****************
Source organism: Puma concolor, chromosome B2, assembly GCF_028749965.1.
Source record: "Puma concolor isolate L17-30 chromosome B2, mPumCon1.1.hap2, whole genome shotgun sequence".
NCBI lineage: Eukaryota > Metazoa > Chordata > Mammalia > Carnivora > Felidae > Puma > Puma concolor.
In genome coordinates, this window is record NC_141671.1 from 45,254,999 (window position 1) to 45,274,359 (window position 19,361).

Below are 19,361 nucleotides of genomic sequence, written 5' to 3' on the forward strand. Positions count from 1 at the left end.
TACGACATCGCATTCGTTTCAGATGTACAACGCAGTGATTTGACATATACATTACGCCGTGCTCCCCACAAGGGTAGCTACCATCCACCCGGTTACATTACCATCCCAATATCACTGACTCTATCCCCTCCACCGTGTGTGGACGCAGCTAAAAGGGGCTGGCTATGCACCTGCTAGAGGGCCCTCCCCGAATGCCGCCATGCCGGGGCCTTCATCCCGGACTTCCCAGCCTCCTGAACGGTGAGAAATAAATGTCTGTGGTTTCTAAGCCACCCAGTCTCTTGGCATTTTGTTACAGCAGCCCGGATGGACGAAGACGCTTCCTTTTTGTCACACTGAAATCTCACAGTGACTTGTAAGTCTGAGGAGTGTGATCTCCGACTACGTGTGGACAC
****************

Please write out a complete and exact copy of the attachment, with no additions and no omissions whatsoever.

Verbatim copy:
Source organism: Puma concolor, chromosome B2, assembly GCF_028749965.1.
Source record: "Puma concolor isolate L17-30 chromosome B2, mPumCon1.1.hap2, whole genome shotgun sequence".
NCBI lineage: Eukaryota > Metazoa > Chordata > Mammalia > Carnivora > Felidae > Puma > Puma concolor.
In genome coordinates, this window is record NC_141671.1 from 45,254,999 (window position 1) to 45,274,359 (window position 19,361).

Below are 19,361 nucleotides of genomic sequence, written 5' to 3' on the forward strand. Positions count from 1 at the left end.
TACGACATCGCATTCGTTTCAGATGTACAACGCAGTGATTTGACATATACATTACGCCGTGCTCCCCACAAGGGTAGCTACCATCCACCCGGTTACATTACCATCCCAATATCACTGACTCTATCCCCTCCACCGTGTGTGGACGCAGCTAAAAGGGGCTGGCTATGCACCTGCTAGAGGGCCCTCCCCGAATGCCGCCATGCCGGGGCCTTCATCCCGGACTTCCCAGCCTCCTGAACGGTGAGAAATAAATGTCTGTGGTTTCTAAGCCACCCAGTCTCTTGGCATTTTGTTACAGCAGCCCGGATGGACGAAGACGCTTCCTTTTTGTCACACTGAAATCTCACAGTGACTTGTAAGTCTGAGGAGTGTGATCTCCGACTACGTGTGGACAC